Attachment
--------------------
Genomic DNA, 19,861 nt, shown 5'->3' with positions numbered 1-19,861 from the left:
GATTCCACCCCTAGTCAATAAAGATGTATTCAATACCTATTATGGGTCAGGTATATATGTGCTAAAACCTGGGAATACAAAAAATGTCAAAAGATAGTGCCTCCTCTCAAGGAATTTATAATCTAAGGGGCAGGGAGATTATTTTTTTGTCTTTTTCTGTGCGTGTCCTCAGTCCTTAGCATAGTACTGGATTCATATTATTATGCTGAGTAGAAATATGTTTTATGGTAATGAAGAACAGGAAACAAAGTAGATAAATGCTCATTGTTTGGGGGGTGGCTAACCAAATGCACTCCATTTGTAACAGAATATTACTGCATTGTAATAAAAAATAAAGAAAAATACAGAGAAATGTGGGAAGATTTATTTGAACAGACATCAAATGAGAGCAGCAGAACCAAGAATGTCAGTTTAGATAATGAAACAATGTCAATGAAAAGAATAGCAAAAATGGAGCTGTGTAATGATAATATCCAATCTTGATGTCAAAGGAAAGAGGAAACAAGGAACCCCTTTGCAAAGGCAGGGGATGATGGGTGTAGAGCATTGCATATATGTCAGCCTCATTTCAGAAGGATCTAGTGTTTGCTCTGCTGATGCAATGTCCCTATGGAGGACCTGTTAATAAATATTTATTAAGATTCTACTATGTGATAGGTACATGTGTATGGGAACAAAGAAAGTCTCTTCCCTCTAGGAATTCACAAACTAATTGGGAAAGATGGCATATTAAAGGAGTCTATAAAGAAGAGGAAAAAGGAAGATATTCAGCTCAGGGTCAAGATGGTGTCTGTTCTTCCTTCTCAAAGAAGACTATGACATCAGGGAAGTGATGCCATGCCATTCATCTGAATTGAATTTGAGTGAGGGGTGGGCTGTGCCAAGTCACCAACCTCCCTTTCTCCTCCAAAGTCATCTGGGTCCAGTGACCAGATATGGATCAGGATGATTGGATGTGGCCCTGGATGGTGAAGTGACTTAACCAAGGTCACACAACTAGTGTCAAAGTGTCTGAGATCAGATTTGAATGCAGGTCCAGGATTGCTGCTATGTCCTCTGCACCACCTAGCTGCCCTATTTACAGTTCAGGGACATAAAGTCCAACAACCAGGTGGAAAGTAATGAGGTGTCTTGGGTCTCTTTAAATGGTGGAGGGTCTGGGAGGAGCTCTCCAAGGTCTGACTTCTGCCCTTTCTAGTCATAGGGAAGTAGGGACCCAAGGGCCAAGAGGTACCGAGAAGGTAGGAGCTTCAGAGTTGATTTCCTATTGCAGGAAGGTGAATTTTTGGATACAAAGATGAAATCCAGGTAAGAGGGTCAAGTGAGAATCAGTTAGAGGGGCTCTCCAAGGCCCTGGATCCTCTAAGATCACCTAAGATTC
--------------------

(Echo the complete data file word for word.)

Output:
Genomic DNA, 19,861 nt, shown 5'->3' with positions numbered 1-19,861 from the left:
GATTCCACCCCTAGTCAATAAAGATGTATTCAATACCTATTATGGGTCAGGTATATATGTGCTAAAACCTGGGAATACAAAAAATGTCAAAAGATAGTGCCTCCTCTCAAGGAATTTATAATCTAAGGGGCAGGGAGATTATTTTTTTGTCTTTTTCTGTGCGTGTCCTCAGTCCTTAGCATAGTACTGGATTCATATTATTATGCTGAGTAGAAATATGTTTTATGGTAATGAAGAACAGGAAACAAAGTAGATAAATGCTCATTGTTTGGGGGGTGGCTAACCAAATGCACTCCATTTGTAACAGAATATTACTGCATTGTAATAAAAAATAAAGAAAAATACAGAGAAATGTGGGAAGATTTATTTGAACAGACATCAAATGAGAGCAGCAGAACCAAGAATGTCAGTTTAGATAATGAAACAATGTCAATGAAAAGAATAGCAAAAATGGAGCTGTGTAATGATAATATCCAATCTTGATGTCAAAGGAAAGAGGAAACAAGGAACCCCTTTGCAAAGGCAGGGGATGATGGGTGTAGAGCATTGCATATATGTCAGCCTCATTTCAGAAGGATCTAGTGTTTGCTCTGCTGATGCAATGTCCCTATGGAGGACCTGTTAATAAATATTTATTAAGATTCTACTATGTGATAGGTACATGTGTATGGGAACAAAGAAAGTCTCTTCCCTCTAGGAATTCACAAACTAATTGGGAAAGATGGCATATTAAAGGAGTCTATAAAGAAGAGGAAAAAGGAAGATATTCAGCTCAGGGTCAAGATGGTGTCTGTTCTTCCTTCTCAAAGAAGACTATGACATCAGGGAAGTGATGCCATGCCATTCATCTGAATTGAATTTGAGTGAGGGGTGGGCTGTGCCAAGTCACCAACCTCCCTTTCTCCTCCAAAGTCATCTGGGTCCAGTGACCAGATATGGATCAGGATGATTGGATGTGGCCCTGGATGGTGAAGTGACTTAACCAAGGTCACACAACTAGTGTCAAAGTGTCTGAGATCAGATTTGAATGCAGGTCCAGGATTGCTGCTATGTCCTCTGCACCACCTAGCTGCCCTATTTACAGTTCAGGGACATAAAGTCCAACAACCAGGTGGAAAGTAATGAGGTGTCTTGGGTCTCTTTAAATGGTGGAGGGTCTGGGAGGAGCTCTCCAAGGTCTGACTTCTGCCCTTTCTAGTCATAGGGAAGTAGGGACCCAAGGGCCAAGAGGTACCGAGAAGGTAGGAGCTTCAGAGTTGATTTCCTATTGCAGGAAGGTGAATTTTTGGATACAAAGATGAAATCCAGGTAAGAGGGTCAAGTGAGAATCAGTTAGAGGGGCTCTCCAAGGCCCTGGATCCTCTAAGATCACCTAAGATTC